I decide to change the php.ini file, which turns out to be another excercise in hunting, since Mac OS X likes to hide the files you’d expect to find in the /etc directory. After some more Google searches, I find that the PHP5 install that comes with Leopard puts the php.ini file into /private/etc, so I edit that file, changing the part of the file that looks like the following:

To be:

In order to have PHP find the mysql.sock in the location that MySQL is actually creating it. Check my URL again, and voila, everything is working !!!

So, to make a long story even longer, I relearned that mixing actual open source with vendor open source is often problematic. It was suggested by at least one person (Mark Story) on the IRC channel that the best way to set up for Cake development on the Mac is to use MacPorts, since then you end up with matching versions of the software all in a “normal” open source location.

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I ran into an odd problem with the way Cake is coded that tripped me up for a couple of days. Because I hate it when things don’t work the way I think they should, I spent way more time debugging this than anybody should.

I got my basic RESTful service working for the VolunteerCake project, and everything was working swimmingly, until I needed to turn on debug to figure something out …

When I had the debug level set to less than two (2) calling the action I was interested in with an extension of “.xml” was working fine. I got back the XML representation of the data in the action I was interested in returned with content-type of “application/xml”. In Cake, if you turn debug to 2 (or 3) it will dump out the SQL that was run in an HTML table.

The problem is that this HTML table is actually spit out  after the rest of the view, meaning that my RESTful service no longer has a well formed document to display. Additionally (for reasons I’ve yet to isolate), when this happens, the document is returned with a content-type of “text/html” instead of “application/xml” as expected. Neither of these things would be acceptable if the site is to provide web services, since it would mean the web services would be broken as soon as somebody needed to debug.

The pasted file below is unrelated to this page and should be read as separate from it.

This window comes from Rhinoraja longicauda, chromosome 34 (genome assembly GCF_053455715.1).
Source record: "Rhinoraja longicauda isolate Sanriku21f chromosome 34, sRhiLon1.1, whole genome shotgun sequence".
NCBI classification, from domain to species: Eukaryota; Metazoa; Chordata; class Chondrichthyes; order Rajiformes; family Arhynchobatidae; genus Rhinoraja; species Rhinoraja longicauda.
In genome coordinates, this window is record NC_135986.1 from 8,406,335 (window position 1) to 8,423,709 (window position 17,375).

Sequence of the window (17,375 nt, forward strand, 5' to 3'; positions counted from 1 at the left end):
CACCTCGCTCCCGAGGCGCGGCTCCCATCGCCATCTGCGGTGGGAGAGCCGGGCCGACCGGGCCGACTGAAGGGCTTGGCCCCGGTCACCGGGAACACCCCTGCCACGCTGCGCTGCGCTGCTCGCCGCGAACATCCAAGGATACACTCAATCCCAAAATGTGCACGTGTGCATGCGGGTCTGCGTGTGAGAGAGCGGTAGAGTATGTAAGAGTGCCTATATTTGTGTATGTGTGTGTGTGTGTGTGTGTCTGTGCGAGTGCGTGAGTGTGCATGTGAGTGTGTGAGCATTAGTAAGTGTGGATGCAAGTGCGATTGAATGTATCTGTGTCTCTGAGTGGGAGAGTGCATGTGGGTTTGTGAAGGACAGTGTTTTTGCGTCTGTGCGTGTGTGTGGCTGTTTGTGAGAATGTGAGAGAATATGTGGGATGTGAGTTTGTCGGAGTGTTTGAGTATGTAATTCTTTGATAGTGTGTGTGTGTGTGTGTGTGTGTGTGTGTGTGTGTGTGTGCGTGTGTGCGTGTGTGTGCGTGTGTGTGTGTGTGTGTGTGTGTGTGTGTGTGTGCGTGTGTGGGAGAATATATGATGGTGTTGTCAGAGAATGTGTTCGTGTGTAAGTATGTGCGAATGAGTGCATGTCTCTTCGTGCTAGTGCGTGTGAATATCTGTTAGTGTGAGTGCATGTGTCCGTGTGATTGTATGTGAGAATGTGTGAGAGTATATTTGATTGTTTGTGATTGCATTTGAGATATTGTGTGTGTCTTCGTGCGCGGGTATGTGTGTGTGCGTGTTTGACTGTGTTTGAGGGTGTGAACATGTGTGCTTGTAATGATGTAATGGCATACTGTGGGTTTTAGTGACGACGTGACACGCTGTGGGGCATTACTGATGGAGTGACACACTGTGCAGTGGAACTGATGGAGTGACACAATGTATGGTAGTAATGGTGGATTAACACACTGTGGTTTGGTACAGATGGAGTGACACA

The workaround for this is to manually reset the debug level when the extension of “xml” is detected. Since the debug data is useful, and it’s just the SQL that appears to break the XML, I asked on the IRC channel what the last place I could set the debug might be. The suggestion was to put it either in the afterFilter, or the end of the view itself.

I found that if I put the following code into the beforeFilter method, I could prevent the problem with the price of losing my debug output:

That same code placed in the afterFilter method gave me the debug output in a well formed XML document (excluding the SQL table), as did placing it in the view itself. This leads me to believe that when debug > 1 there is some code that happens after the beforeFilter that is not setting the content type to “application/xml” as would be expected from our routing rules.

Being the bulldog that I am, I dug into the Cake source code to see if I could figure this out. I found the spot where the SQL table was being built, which turned out to be in the showLog() method of the dbo_source.php, which is called by the close() method. Since the close() is called after the view is finished, and the showLog() method simply prints the data, that explains why it breaks the XML. It definitely breaks the MVC encapsulation, since the data gets dumped into an HTML table and spit out after the view is complete.

On the IRC channel, it was suggested that I try creating a data source that would override the showLog method and spit that table out to a table, which might be worth trying.